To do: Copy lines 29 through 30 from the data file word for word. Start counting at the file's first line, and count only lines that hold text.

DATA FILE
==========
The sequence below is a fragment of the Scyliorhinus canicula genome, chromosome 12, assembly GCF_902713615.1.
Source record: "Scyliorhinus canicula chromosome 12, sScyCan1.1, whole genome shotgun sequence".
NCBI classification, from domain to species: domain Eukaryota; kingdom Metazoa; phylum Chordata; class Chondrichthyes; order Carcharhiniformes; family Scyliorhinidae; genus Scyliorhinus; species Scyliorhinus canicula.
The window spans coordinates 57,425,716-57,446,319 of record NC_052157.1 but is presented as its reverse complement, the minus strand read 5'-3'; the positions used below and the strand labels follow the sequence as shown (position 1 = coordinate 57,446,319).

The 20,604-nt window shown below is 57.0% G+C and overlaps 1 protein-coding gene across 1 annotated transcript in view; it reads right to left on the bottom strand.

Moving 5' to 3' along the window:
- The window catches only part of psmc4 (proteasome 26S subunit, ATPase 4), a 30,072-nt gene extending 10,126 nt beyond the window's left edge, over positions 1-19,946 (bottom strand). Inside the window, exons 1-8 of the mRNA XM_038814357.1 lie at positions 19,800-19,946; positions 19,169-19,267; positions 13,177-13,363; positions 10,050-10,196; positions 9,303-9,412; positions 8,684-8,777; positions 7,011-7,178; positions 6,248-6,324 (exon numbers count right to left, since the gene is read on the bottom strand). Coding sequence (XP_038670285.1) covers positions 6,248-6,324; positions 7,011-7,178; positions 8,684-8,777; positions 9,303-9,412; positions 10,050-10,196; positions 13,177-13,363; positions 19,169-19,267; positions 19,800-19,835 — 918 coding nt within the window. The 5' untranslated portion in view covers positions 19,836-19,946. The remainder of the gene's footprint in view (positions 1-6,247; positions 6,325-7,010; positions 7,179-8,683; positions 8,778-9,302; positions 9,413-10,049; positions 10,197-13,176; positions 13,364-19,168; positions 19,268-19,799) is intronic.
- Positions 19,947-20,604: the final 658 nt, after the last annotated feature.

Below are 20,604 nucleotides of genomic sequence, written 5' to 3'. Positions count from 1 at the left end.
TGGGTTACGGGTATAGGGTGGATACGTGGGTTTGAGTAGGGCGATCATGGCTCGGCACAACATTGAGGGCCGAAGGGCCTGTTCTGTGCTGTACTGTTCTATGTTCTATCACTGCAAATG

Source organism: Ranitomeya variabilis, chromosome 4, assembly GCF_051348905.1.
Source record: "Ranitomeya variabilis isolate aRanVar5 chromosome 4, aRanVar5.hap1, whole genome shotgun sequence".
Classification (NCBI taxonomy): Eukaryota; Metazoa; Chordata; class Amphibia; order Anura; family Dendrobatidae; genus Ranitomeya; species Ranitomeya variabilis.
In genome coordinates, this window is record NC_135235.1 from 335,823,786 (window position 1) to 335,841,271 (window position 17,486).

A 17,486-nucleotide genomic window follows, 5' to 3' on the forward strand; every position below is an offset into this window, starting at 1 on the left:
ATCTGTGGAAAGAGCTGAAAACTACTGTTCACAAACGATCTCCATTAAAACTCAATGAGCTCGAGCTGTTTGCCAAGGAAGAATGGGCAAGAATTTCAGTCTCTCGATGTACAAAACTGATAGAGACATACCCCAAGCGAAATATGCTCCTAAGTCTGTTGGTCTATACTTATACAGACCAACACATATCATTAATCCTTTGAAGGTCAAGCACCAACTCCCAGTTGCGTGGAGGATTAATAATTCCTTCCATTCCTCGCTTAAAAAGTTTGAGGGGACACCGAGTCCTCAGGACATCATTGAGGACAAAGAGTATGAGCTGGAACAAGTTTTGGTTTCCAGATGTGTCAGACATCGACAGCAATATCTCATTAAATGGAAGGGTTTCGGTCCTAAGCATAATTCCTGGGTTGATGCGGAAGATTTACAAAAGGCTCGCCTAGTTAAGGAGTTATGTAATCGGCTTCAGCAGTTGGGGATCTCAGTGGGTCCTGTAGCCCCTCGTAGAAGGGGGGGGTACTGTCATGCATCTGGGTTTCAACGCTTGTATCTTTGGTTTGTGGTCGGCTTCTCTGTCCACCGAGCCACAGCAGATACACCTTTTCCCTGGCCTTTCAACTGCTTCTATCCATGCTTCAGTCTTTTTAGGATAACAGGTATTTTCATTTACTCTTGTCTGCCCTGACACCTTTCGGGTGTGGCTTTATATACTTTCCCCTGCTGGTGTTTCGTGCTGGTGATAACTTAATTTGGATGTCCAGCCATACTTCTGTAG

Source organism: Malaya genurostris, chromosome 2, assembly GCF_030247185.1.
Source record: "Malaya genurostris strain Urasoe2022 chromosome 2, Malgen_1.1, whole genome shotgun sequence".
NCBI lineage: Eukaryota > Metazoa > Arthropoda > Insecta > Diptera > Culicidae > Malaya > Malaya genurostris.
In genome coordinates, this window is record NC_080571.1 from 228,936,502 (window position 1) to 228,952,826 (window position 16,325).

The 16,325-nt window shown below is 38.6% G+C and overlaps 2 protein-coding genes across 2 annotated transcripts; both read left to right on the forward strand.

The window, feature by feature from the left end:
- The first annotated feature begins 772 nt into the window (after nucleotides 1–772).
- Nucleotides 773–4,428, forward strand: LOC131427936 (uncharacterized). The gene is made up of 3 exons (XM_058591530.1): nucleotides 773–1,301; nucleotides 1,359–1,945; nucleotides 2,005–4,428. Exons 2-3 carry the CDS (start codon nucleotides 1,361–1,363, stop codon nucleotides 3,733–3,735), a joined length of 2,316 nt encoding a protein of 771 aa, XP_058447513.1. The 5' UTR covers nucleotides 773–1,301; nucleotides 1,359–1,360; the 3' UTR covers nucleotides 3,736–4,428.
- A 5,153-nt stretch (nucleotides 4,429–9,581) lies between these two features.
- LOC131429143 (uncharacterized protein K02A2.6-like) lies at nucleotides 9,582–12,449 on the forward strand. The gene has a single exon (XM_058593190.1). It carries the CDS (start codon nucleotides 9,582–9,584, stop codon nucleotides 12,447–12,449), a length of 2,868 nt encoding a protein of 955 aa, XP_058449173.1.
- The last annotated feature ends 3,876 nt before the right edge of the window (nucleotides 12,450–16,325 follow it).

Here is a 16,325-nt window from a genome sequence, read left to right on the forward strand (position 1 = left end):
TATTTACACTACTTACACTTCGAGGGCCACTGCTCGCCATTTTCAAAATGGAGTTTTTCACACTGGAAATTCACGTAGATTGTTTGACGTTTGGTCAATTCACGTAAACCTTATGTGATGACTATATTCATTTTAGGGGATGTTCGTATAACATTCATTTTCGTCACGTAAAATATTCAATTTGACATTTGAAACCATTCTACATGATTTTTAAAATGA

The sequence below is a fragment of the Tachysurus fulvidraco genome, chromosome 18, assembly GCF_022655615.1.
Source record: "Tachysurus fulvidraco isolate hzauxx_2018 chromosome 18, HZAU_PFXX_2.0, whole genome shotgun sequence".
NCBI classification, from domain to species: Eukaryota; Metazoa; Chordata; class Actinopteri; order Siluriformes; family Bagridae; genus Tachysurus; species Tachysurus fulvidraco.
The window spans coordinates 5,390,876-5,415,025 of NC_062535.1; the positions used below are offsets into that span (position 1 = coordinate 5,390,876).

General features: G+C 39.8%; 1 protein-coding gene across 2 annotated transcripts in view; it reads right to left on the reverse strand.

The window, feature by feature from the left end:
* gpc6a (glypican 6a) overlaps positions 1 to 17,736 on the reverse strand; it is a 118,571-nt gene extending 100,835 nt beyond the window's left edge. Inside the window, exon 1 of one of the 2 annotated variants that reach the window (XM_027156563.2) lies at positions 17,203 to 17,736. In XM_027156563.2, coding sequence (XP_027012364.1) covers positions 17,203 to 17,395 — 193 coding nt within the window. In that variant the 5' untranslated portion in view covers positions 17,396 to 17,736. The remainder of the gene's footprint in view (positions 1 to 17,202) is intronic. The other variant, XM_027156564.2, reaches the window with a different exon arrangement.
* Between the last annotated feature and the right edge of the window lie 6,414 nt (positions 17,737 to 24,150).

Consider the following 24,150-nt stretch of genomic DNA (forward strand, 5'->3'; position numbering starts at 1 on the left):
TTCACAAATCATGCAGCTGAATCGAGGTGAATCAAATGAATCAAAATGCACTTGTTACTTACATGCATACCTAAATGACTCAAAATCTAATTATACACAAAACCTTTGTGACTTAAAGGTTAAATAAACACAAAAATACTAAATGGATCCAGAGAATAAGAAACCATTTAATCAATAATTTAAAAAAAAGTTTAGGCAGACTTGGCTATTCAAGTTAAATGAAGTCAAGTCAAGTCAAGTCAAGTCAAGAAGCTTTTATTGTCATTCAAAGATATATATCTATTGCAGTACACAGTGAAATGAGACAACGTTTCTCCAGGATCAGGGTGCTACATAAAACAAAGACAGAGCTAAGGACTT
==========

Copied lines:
TATTTACACTACTTACACTTCGAGGGCCACTGCTCGCCATTTTCAAAATGGAGTTTTTCACACTGGAAATTCACGTAGATTGTTTGACGTTTGGTCAATTCACGTAAACCTTATGTGATGACTATATTCATTTTAGGGGATGTTCGTATAACATTCATTTTCGTCACGTAAAATATTCAATTTGACATTTGAAACCATTCTACATGATTTTTAAAATGA

The sequence below is a fragment of the Tachysurus fulvidraco genome, chromosome 18, assembly GCF_022655615.1.